Oleksandra’s initial awareness of the Israel-Hamas war's outbreak came from the news. Residing in the city of Haifa, which is quite distant from the Gaza Strip, she noticed the streets were eerily empty on Oct. 7. However, she attributed this emptiness to the fact that it was a Saturday, a day of observance for Shabbat in the Jewish calendar, when people tend not to work — it was not necessarily a cause for concern.
The Ukrainian embassy told me to find my own way out
Reflecting on the situation, Oleksandra mentioned, "On Saturday I had had a session with a psychologist. We didn't even discuss the topic of the war, because we didn’t realize that things were that serious. It only became clear later in the evening."
On the third day of the war, on Monday, Oleksandra and her boyfriend decided to leave the country.
"It was not clear which airlines we could take. I called the Ukrainian embassy; they told me to find my own way out... We read that Israeli airlines were still offering flights. We started looking for tickets anywhere, to Cyprus, to Turkey, for example, they were the cheapest, but while we were entering our details, someone else bought the tickets.”
The Ukrainian embassy said that the only way out was to fly. The pedestrian and car borders were already closed, and even if they were to open, the embassy did not advise using them.
Tel Aviv was the only international airport still open. The city was being shelled, and there was a risk that the airport could also be hit, but there was no other way to get out of the country.
"This is one of the reasons why I decided to leave. The situation is very intense in Israel right now, a very historic moment. And if the situation worsens significantly with the Tel Aviv airport or in the country in general, there will be no options for leaving," Sasha explained.
On Oct. 9, the couple managed to buy a ticket for the morning of Oct. 11.
"When we were going to the airport, we were the only people on the bus. The driver turned on the radio at full volume and we listened to Biden’s speech. The atmosphere was tense to say the least."
At the airport, people were sitting or resting on the floor, ready to secure last minute flight tickets. A substantial number had had their flights cancelled.
People flew anywhere they could — the most important thing was to leave.
"Our flight was delayed by 40 minutes. It was scary to take off on a passenger plane when you knew rockets or bombs could go off at any minute.”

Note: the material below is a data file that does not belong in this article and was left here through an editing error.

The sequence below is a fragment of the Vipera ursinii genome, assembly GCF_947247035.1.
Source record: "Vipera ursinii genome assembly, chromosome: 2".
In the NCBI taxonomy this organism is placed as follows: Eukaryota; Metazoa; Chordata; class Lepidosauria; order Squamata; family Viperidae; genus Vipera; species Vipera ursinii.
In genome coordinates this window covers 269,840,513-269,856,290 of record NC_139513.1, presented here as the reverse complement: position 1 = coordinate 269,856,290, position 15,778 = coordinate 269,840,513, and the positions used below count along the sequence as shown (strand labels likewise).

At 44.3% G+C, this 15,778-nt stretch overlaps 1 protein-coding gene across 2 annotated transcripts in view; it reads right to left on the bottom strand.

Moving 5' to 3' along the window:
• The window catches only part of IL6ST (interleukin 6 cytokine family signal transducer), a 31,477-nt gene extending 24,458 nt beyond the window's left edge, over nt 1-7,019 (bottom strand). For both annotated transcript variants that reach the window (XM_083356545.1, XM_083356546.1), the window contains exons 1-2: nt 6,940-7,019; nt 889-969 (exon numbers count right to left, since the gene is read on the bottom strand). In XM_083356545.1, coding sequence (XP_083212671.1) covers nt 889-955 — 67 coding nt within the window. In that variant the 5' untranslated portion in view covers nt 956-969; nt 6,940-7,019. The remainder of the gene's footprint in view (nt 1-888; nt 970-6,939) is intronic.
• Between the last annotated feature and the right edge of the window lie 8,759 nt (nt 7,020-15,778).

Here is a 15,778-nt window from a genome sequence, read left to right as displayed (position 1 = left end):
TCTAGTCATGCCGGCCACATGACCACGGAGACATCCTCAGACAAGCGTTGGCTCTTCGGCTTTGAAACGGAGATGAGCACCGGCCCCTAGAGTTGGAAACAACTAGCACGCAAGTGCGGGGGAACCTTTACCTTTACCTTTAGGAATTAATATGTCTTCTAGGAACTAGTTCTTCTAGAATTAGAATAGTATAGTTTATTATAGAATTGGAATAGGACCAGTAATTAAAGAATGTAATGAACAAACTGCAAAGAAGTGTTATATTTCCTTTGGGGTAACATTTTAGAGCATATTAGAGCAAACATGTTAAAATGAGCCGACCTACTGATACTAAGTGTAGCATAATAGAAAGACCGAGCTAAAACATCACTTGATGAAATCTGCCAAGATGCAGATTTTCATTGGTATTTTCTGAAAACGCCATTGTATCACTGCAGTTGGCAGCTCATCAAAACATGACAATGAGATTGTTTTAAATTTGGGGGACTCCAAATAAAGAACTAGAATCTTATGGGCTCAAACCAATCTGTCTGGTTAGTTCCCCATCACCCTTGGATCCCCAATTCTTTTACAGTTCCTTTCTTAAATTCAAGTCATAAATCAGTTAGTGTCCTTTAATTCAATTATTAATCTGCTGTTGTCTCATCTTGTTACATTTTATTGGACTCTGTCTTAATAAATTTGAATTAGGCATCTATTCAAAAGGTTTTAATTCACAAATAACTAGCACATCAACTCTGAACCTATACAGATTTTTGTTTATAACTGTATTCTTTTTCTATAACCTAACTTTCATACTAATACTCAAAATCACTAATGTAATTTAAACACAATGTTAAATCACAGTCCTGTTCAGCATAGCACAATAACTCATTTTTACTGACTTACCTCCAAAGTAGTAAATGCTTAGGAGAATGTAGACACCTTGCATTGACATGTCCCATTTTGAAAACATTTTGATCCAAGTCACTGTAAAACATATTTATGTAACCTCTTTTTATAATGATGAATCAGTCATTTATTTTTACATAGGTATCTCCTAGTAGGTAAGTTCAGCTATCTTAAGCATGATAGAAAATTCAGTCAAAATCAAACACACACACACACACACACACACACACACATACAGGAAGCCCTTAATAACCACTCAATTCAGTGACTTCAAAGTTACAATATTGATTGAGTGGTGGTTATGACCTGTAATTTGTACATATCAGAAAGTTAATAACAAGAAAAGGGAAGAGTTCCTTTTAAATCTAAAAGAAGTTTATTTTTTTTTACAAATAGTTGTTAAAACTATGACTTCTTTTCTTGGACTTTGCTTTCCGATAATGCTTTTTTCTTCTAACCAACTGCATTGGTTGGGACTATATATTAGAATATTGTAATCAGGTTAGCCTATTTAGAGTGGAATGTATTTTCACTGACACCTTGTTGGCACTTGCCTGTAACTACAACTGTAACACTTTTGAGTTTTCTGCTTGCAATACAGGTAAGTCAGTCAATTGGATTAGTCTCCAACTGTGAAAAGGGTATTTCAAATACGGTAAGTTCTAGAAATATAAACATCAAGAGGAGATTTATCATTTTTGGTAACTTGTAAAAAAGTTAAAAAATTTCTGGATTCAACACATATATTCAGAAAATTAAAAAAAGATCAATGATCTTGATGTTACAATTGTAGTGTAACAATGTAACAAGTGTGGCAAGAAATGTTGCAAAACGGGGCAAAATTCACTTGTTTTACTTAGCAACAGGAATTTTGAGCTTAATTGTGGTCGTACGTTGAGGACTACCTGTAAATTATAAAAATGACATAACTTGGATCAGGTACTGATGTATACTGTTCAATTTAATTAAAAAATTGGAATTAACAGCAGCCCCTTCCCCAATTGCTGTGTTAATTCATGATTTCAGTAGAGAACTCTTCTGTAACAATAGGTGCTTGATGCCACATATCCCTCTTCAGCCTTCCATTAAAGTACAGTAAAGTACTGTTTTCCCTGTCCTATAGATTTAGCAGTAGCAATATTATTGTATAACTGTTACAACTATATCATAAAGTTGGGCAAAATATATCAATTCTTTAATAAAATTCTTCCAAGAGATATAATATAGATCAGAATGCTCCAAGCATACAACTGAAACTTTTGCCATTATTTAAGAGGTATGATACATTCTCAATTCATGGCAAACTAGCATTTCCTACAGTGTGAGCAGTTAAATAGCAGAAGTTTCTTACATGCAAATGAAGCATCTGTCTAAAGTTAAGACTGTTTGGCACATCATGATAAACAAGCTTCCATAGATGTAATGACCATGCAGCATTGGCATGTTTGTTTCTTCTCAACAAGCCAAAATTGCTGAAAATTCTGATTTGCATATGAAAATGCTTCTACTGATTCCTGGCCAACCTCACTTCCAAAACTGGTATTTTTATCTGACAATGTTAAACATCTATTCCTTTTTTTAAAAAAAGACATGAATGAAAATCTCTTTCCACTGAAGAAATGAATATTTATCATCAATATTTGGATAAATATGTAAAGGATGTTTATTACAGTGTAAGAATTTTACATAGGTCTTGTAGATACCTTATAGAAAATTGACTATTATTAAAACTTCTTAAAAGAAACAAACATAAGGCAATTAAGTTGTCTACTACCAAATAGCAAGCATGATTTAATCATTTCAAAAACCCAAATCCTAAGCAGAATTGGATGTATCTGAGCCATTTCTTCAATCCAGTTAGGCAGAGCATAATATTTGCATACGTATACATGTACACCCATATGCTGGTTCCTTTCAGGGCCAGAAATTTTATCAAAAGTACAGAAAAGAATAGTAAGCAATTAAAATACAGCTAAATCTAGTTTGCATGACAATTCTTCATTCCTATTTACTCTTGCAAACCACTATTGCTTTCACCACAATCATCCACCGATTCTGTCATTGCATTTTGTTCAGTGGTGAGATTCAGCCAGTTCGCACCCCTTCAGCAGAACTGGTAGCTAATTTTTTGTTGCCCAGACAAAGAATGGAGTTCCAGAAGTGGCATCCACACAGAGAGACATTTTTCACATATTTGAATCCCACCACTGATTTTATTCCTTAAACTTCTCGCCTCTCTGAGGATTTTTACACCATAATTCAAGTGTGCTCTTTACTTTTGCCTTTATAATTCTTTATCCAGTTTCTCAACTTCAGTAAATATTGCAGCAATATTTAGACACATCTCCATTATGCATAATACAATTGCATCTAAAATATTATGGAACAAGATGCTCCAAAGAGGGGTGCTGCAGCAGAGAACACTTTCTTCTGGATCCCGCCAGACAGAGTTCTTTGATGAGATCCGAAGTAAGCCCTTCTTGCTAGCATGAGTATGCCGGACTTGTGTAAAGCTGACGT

Oleksandra is currently in Switzerland, looking for a job and preparing to continue her studies.
"From the very beginning, I sensed an overwhelming sense of support from fellow Ukrainians. When I arrived in Europe, I realized that there were many people who were ready to help me out."
Oleksandra says that the Israelis she knows feel broken and confused. Many are working as volunteers.
"Watching the Ukrainian community in Israel is unbelievable. They exhibit remarkable determination and seem highly motivated. There's an optimism among them, a belief that things will turn out well. When the initial siren went off in Haifa, people described it as a 'baptism of fire.' Ukrainians are incredibly resilient people," Oleksandra said
Oleksandra doing a presentation at the University of Haifa
Ukrainian and Jewish heritage
Alla Sterndok, along with her husband and three children, made the decision to relocate to Israel in the wake of the full-scale war in Ukraine. Given their Jewish heritage, when Russian troops targeted the Kyiv region, the couple had no hesitation about their destination.
"We didn't want our children to assimilate into just any European country,” Alla said. “It was crucial for us to maintain both our Ukrainian and Jewish heritage.”
The first air raid siren in Israel caught the Sterndock family while they were on the road. Alla, accompanied by her children, was traveling in a car. Despite her prior experience with missile alarms in Ukraine, "when the anxiety set in,” she said, “we became somewhat disoriented, and I wasn't sure how to respond."
That feeling of waking up once more in a dreadful nightmare, and struggling to believe what’s going on.
Alla reflects that as the war began in Israel, she experienced a sense of déjà vu, with everything unfolding bearing striking resemblance to the onset of the conflict in Ukraine. Back then, her family resided in the Svyatoshyn district of Kyiv, in close proximity to Bucha and Irpen.
"There was undoubtedly a strong sense of déjà vu — that feeling of waking up once more in a dreadful nightmare, and struggling to believe what’s going on. I recall all those news reports. You read them and think, 'No, this can't be happening.'"
Time to unite
Because Israel has a history of conflict and frequent missile threats, the country has established a comprehensive shelter system. Moreover, from an early age, children receive instruction on how to act and where to seek refuge during air raids. There is also a strong emphasis on addressing the psychological well-being of children.
"Almost every house has a bomb shelter here. In new buildings, it's like a separate room in an apartment, which is specially built from solid poured concrete. It has special metal windows that close. There is special ventilation and metal doors that are very thick and close tightly.”
One of the most distressing aspects for Alla is witnessing the acts of brutality committed by Hamas militants.
"It seems to me that Hamas has surpassed the Russian army. They are definitely more brutal, and I try not to watch the news. It appears that they deliberately film these acts. This aligns with the strategy of these terrorist groups — to instill fear and terror."
“I think that it is important for Ukraine and Israel to unite, because after all, the terrorist enemy is the same, albeit with a different accent."